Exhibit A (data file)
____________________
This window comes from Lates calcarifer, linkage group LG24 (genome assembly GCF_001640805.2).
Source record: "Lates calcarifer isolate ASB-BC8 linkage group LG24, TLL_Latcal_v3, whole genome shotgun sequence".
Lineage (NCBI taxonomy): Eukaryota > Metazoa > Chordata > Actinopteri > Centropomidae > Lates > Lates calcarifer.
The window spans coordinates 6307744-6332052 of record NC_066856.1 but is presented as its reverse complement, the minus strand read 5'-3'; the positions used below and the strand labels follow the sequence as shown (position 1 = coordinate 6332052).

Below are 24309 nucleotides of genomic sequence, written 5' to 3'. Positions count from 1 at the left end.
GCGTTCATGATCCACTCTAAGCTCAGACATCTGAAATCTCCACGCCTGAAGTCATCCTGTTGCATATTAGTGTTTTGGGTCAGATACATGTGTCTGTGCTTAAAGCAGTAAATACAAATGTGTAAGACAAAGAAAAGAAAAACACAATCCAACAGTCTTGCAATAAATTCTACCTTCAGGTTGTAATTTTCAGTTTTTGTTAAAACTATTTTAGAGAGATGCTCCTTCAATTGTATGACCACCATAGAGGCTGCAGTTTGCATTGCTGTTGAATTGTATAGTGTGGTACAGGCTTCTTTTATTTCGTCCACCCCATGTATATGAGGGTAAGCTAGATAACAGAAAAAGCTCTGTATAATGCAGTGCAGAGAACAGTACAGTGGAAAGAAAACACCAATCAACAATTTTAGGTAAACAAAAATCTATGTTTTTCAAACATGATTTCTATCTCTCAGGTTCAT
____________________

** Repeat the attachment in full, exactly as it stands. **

This window comes from Lates calcarifer, linkage group LG24 (genome assembly GCF_001640805.2).
Source record: "Lates calcarifer isolate ASB-BC8 linkage group LG24, TLL_Latcal_v3, whole genome shotgun sequence".
Lineage (NCBI taxonomy): Eukaryota > Metazoa > Chordata > Actinopteri > Centropomidae > Lates > Lates calcarifer.
The window spans coordinates 6307744-6332052 of record NC_066856.1 but is presented as its reverse complement, the minus strand read 5'-3'; the positions used below and the strand labels follow the sequence as shown (position 1 = coordinate 6332052).

Below are 24309 nucleotides of genomic sequence, written 5' to 3'. Positions count from 1 at the left end.
GCGTTCATGATCCACTCTAAGCTCAGACATCTGAAATCTCCACGCCTGAAGTCATCCTGTTGCATATTAGTGTTTTGGGTCAGATACATGTGTCTGTGCTTAAAGCAGTAAATACAAATGTGTAAGACAAAGAAAAGAAAAACACAATCCAACAGTCTTGCAATAAATTCTACCTTCAGGTTGTAATTTTCAGTTTTTGTTAAAACTATTTTAGAGAGATGCTCCTTCAATTGTATGACCACCATAGAGGCTGCAGTTTGCATTGCTGTTGAATTGTATAGTGTGGTACAGGCTTCTTTTATTTCGTCCACCCCATGTATATGAGGGTAAGCTAGATAACAGAAAAAGCTCTGTATAATGCAGTGCAGAGAACAGTACAGTGGAAAGAAAACACCAATCAACAATTTTAGGTAAACAAAAATCTATGTTTTTCAAACATGATTTCTATCTCTCAGGTTCAT